Frequently asked questions by prospective tenants
Q. Why do I have to be referenced?
A. It is standard practice to take up references and checks on all tenants before granting a tenancy. Traditionally there are four widely used types of reference:
Q. What if I fail referencing?
A. This is all dependent on why referencing has failed. If it is due to you failing to disclose bad debts or county court judgements you will not be granted the tenancy. Should it be due to lack of credit history for instance because you have been out of the country for a certain period of time, there are other references that can be taken up.
Q. Why do I have to pay a holding fee?
A. This is to give the Landlord security that you are serious about taking the property and allows us the agent, to stop marketing the property whilst your references are completed.
Q. Will I get the holding fee back once referencing has been competed?
A. If you fail referencing or decide to withdraw your application, the holding fee is non refundable. Providing that you pass all referencing, the holding deposit will be off set against your administration fees.
Q. What if the Landlord changes his/her mind?
A. You will have your holding deposit fully refunded.
Q. Who has to sign the Assured Shorthold Tenancy Agreement?
A. All persons living in the property of the age of 18 or over.
Q. What is the dilapidations deposit?
A. This is the sum of money, usually one month’s rent plus £100 or six weeks rental (however this can and will differ from agent to agent) that is requested by a landlord at the beginning of a tenancy as a security against non payment of rent and damage to the property.
Q. Where is the deposit kept?
A. Since April 2007 within the Housing Act 2004, legislation requires that the deposit is protected under a Government appointed tenancy deposit scheme.
Q. When is the rent due?
A. Brookes Hall demands all rental payments on the 01st of each month.
Q. What if I move into the property after the 1st of the month?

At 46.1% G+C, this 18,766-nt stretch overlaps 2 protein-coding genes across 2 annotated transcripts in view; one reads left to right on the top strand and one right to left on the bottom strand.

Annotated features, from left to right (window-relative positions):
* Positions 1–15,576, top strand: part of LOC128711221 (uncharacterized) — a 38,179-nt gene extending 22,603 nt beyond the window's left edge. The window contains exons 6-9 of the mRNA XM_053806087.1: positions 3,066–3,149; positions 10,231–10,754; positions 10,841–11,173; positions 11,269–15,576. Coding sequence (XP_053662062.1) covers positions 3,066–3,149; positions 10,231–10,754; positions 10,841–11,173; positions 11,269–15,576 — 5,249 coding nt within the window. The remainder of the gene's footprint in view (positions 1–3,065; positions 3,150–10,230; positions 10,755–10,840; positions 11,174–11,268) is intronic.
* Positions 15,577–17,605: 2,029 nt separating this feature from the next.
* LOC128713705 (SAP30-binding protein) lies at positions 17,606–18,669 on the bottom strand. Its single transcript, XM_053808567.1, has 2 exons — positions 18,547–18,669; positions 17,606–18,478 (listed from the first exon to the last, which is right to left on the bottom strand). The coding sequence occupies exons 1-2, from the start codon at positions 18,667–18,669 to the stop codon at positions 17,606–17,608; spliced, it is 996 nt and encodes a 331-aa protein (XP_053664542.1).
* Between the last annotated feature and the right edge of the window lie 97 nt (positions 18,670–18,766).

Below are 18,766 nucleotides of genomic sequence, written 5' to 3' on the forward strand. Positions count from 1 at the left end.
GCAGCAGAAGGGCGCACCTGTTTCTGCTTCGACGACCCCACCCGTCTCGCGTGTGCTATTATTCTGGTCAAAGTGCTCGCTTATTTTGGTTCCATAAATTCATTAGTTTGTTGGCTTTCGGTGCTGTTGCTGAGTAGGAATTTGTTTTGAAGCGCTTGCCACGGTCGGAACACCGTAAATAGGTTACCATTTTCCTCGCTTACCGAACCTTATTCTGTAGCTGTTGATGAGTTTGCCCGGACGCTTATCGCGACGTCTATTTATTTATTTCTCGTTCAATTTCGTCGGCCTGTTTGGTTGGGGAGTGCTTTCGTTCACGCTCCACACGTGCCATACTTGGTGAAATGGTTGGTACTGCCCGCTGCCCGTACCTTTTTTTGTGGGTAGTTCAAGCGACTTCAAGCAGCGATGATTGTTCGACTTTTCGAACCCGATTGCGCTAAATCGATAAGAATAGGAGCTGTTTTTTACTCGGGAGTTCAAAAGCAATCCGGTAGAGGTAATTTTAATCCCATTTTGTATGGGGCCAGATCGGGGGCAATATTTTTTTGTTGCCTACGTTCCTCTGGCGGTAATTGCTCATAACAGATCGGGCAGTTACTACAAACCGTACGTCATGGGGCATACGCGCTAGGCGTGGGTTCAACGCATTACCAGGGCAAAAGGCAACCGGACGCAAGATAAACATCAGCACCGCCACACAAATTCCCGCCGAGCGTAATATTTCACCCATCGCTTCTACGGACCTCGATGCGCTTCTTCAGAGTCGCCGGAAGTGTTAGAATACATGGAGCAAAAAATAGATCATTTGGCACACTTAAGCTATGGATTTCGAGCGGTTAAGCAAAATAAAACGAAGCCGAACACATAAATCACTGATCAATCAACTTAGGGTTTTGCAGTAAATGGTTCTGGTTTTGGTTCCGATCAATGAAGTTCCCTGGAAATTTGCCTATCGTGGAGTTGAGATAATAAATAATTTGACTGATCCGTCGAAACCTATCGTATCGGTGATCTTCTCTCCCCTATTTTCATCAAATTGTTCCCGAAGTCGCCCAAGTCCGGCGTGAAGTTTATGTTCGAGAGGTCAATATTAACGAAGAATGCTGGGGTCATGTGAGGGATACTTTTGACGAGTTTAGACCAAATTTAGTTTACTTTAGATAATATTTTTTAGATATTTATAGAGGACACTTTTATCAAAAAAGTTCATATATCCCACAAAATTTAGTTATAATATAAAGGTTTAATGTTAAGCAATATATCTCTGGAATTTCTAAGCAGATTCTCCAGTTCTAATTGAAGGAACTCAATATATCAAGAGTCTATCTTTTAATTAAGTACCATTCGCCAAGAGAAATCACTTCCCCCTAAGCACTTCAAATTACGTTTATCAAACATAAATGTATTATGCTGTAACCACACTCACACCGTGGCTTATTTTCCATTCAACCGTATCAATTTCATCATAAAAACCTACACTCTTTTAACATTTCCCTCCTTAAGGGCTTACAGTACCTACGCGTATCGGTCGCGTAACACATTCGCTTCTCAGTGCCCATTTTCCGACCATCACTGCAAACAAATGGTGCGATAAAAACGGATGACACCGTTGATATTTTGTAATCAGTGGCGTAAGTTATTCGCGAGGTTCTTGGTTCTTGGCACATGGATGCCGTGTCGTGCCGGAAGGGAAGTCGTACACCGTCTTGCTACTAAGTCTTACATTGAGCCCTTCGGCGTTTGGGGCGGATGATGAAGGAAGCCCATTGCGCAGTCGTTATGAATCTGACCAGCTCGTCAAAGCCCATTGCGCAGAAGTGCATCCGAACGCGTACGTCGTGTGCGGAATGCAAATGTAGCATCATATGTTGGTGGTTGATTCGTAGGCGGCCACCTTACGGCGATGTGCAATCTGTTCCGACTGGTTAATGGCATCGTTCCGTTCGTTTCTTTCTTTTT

A. Your rental payment will be apportioned rent. For example should your tenancy start on the 18th June you would be required to pay apportioned rent from the 18th June to 30th June and then your first full month’s rent would be due on the 1st July.
Q. What is the fixed term?
A. A standard fixed term is normally a minimum of six months; however we can arrange Assured Shorthold Tenancies for up to three years. The fixed term is the minimum time that you the tenant are responsible for payment of the rent.
Q. What if I want to leave before the end of the fixed term?
A. You cannot get out of your legal responsibilities within the fixed term unless the Landlord expressly gives you written permission or there is a break clause in the agreement.
Q. What is a break clause?
A. A break clause is a specifically agreed term within the Assured Shorthold Tenancy, where the tenant and/or the landlord has the right to end the tenancy early, normally on giving a specified period of notice as stated in the clause.
Q. What happens at the end of the fixed term? Do I have to move out?
A. You have a few options at the end of the fixed term. You may either remain in the property on a periodic tenancy or you can opt to sign for a further fixed term period provided the Landlord is in agreement or provided the correct notice to quit has been served you may vacate.
Q. What is a periodic tenancy?
A. If the Landlord does nothing at the end of the fixed term, a statutory periodic tenancy will normally arise under the same terms as the previous tenancy. The periodic tenancy will carry on indefinitely until brought to an end by either party.
Q. How is the tenancy brought to an end?
A. An Assured Shorthold Tenancy tenant is entitled to two months’ notice from the Landlord. The Landlord can require a similar notice period from the tenant by including a provision in the tenancy agreement.
Q. What if I have low income compared to the property rent. Can I still rent the property?
A. Normally yes if you can provide a suitable guarantor.
Q. What is a guarantor?
A. A person who agrees to guarantee the obligations, financial or otherwise of a third party.
Q. What is the Inventory for?
A. The inventory is a list of all of the furniture, fixtures and fittings in a property, together with a detailed description of the decorative order and condition. You must sign and date the inventory and return back to the agent if any amendments are made.
If you have a question, feel free to email your question below or phone us on
01242 257 675 and we would be happy to help.